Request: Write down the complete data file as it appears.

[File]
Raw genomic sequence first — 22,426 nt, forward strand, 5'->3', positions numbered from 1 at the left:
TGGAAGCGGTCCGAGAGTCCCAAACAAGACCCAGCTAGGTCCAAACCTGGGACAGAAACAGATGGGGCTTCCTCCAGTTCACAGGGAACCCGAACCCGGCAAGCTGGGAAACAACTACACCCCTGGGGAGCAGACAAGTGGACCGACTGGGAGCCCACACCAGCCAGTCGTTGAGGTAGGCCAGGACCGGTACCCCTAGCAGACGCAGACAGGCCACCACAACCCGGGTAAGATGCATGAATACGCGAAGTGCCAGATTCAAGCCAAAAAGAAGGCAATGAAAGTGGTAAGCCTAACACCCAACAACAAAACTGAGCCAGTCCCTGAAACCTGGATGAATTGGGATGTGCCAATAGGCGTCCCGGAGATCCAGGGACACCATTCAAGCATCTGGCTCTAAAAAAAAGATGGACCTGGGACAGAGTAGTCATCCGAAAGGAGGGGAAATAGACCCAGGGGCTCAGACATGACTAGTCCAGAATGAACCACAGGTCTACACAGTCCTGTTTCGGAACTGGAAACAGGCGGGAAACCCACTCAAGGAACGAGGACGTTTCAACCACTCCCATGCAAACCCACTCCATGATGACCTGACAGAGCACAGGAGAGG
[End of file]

Raw genomic sequence first — 22,426 nt, forward strand, 5'->3', positions numbered from 1 at the left:
TGGAAGCGGTCCGAGAGTCCCAAACAAGACCCAGCTAGGTCCAAACCTGGGACAGAAACAGATGGGGCTTCCTCCAGTTCACAGGGAACCCGAACCCGGCAAGCTGGGAAACAACTACACCCCTGGGGAGCAGACAAGTGGACCGACTGGGAGCCCACACCAGCCAGTCGTTGAGGTAGGCCAGGACCGGTACCCCTAGCAGACGCAGACAGGCCACCACAACCCGGGTAAGATGCATGAATACGCGAAGTGCCAGATTCAAGCCAAAAAGAAGGCAATGAAAGTGGTAAGCCTAACACCCAACAACAAAACTGAGCCAGTCCCTGAAACCTGGATGAATTGGGATGTGCCAATAGGCGTCCCGGAGATCCAGGGACACCATTCAAGCATCTGGCTCTAAAAAAAAGATGGACCTGGGACAGAGTAGTCATCCGAAAGGAGGGGAAATAGACCCAGGGGCTCAGACATGACTAGTCCAGAATGAACCACAGGTCTACACAGTCCTGTTTCGGAACTGGAAACAGGCGGGAAACCCACTCAAGGAACGAGGACGTTTCAACCACTCCCATGCAAACCCACTCCATGATGACCTGACAGAGCACAGGAGAGG